1,5-Anhydro-D-fructose is a breakdown product of starch and glycogen catabolism in bacteria and fungi. Its metabolism in bacteria is shown in the Starch Oligomer Pathway. In white rot fungus and morels, the bifunctional enzyme aldos-2-ulose dehydratase catalyzes the transformation of 1,5-anhydro-D-fructose to ascopyrone M and then to microthecin (Yu et al., 2004). In Peziza echinospora, the 1,5-anhydro-D-fructose intermediate is converted to ascopyrone M and then to 5-epipentenomycin. Ascopyrone M, ascopyrone P, and ascopyrone T are keto-enol tautomers. Ascopyrone T can be nonenzymatically dihydrated to ascopyrone T1 or enzymatically reduced to 2(S)-dihydroascopyrone T (Deffieux G, Vercauteren J, Baute M-A, Neveu A, Baute R, Phytochemistry, 36: 849-852, 1994).
The following is a text-format 1,5-anhydro-D-fructose (fungal) pathway map. Organisms that can initiate the pathway are given, but other organisms may also carry out later steps. Follow the links for more information on compounds or reactions. This map is also available in graphic (12k) format.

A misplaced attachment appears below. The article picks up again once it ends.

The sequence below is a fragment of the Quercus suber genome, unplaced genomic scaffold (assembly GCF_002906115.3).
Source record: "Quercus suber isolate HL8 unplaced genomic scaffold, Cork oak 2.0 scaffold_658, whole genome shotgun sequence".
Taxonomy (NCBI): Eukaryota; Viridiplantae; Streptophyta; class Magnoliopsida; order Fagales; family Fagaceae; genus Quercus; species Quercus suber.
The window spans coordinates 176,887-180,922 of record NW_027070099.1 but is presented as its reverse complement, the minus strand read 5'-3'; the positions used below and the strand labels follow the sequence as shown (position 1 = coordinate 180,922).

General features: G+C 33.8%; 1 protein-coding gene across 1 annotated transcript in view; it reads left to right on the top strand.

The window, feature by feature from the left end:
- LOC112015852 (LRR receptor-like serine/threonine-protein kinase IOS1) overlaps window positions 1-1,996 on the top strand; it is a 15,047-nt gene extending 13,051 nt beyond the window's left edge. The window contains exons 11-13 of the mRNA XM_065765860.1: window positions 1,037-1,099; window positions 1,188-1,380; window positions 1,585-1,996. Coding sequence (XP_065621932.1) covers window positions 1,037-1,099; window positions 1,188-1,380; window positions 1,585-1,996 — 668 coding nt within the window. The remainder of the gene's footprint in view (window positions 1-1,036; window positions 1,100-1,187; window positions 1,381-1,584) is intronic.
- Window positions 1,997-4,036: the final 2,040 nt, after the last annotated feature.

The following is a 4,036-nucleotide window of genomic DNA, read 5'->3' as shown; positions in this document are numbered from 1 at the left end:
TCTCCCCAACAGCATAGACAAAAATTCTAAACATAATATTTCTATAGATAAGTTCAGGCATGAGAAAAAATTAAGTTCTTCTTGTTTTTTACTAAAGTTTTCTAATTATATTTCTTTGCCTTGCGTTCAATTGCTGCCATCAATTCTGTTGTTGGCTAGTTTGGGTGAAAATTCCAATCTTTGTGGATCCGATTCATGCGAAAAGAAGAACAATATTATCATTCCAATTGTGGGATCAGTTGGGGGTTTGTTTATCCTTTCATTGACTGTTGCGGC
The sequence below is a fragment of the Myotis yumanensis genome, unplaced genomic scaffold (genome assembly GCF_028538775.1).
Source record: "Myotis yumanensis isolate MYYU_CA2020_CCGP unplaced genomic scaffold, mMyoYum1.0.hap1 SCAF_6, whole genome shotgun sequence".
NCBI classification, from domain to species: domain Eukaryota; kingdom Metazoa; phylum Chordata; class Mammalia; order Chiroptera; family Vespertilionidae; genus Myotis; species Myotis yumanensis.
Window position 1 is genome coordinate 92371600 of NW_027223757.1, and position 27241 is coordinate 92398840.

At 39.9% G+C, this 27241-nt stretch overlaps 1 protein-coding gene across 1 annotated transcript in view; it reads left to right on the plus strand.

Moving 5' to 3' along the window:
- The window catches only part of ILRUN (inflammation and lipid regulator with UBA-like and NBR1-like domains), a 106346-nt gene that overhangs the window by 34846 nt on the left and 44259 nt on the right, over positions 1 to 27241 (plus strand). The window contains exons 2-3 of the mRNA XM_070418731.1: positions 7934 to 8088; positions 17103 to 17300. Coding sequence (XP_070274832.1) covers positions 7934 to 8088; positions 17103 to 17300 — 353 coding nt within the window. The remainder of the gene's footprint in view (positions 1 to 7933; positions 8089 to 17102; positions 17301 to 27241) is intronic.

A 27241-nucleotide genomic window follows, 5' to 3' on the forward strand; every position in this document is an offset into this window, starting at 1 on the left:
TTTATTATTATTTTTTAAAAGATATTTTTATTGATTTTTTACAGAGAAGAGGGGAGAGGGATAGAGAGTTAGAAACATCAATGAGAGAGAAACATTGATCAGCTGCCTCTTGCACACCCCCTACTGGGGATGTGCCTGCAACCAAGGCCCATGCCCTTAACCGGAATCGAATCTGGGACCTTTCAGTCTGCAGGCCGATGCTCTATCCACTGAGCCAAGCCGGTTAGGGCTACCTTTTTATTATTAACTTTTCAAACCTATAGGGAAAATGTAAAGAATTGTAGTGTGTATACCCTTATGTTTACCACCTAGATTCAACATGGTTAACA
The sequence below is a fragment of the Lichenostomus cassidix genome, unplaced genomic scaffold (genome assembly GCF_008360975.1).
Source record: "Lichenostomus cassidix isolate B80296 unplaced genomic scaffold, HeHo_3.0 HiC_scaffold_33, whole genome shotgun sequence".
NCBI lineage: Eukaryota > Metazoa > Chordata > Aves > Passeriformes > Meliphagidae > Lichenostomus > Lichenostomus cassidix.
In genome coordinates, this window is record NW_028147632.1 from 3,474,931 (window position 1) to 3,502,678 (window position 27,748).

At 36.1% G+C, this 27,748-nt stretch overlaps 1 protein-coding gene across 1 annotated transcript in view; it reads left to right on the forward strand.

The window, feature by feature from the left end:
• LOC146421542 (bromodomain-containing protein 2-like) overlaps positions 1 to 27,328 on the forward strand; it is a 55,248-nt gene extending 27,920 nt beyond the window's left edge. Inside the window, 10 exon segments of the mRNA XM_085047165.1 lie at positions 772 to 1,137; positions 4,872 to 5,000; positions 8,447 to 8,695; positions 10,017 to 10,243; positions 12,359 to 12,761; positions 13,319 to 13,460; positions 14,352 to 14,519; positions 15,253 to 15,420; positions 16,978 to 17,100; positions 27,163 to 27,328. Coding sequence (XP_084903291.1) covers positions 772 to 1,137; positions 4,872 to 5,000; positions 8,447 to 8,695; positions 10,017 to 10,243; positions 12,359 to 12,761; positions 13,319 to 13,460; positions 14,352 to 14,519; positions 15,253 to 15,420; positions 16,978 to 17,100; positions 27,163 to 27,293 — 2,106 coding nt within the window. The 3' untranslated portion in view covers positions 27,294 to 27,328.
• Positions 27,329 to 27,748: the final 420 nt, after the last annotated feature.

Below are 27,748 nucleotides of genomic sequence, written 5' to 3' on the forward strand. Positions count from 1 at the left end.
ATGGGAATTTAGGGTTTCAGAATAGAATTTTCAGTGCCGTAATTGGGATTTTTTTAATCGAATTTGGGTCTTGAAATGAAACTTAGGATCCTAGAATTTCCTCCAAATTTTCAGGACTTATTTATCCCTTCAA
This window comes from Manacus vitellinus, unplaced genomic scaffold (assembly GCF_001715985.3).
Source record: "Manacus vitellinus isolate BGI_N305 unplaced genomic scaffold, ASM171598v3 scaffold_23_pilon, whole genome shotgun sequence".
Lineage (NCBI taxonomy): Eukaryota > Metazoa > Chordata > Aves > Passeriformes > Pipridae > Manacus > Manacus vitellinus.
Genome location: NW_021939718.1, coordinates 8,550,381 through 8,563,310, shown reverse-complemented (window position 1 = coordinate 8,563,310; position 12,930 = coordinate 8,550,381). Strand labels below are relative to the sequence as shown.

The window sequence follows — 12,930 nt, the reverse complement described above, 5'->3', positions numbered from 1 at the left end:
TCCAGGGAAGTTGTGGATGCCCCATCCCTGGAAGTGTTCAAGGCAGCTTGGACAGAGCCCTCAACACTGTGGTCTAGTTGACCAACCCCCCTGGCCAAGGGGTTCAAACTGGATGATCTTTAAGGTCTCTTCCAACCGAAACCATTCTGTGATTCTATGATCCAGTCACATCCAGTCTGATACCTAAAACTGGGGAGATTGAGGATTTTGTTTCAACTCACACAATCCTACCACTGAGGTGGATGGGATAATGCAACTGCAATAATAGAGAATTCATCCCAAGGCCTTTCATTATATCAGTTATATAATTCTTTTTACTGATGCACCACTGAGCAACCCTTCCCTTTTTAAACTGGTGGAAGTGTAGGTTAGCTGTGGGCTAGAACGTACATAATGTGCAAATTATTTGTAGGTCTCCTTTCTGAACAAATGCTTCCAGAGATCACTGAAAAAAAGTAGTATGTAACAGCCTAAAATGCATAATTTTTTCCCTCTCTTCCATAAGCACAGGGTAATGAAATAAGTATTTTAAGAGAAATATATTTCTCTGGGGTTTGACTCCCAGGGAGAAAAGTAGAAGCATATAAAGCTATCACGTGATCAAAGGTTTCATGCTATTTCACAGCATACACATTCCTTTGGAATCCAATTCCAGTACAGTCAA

1,5-Anhydro-D-fructose <----------- from the Starch Oligomer pathway Aspergillus niger Morchella costata Morchella vulgaris Peziza ostracoderma Anthracobia melaloma | | 1,5-anhydro-D- | fructose dehydratase | or | aldos-2-ulose | dehydratase | | aldos-2-ulose v dehydratase Ascopyrone M -------------------> Microthecin | | | | 1,5-anhydro-D- ascopyrone P | | fructose dehydratase tautomerase | +---------------------> 5-Epipentenomycin I | | v Ascopyrone P | | A | (spontaneous) | | v B (abiotic) Ascopyrone T -------------------> Ascopyrone T1 | | ascopyrone T | reductase | | | v 2(S)-Dihydro- ascopyrone T
Page Author(s): Jeffrey P. Osborne, Manchester College
July 11, 2017 Contact Us
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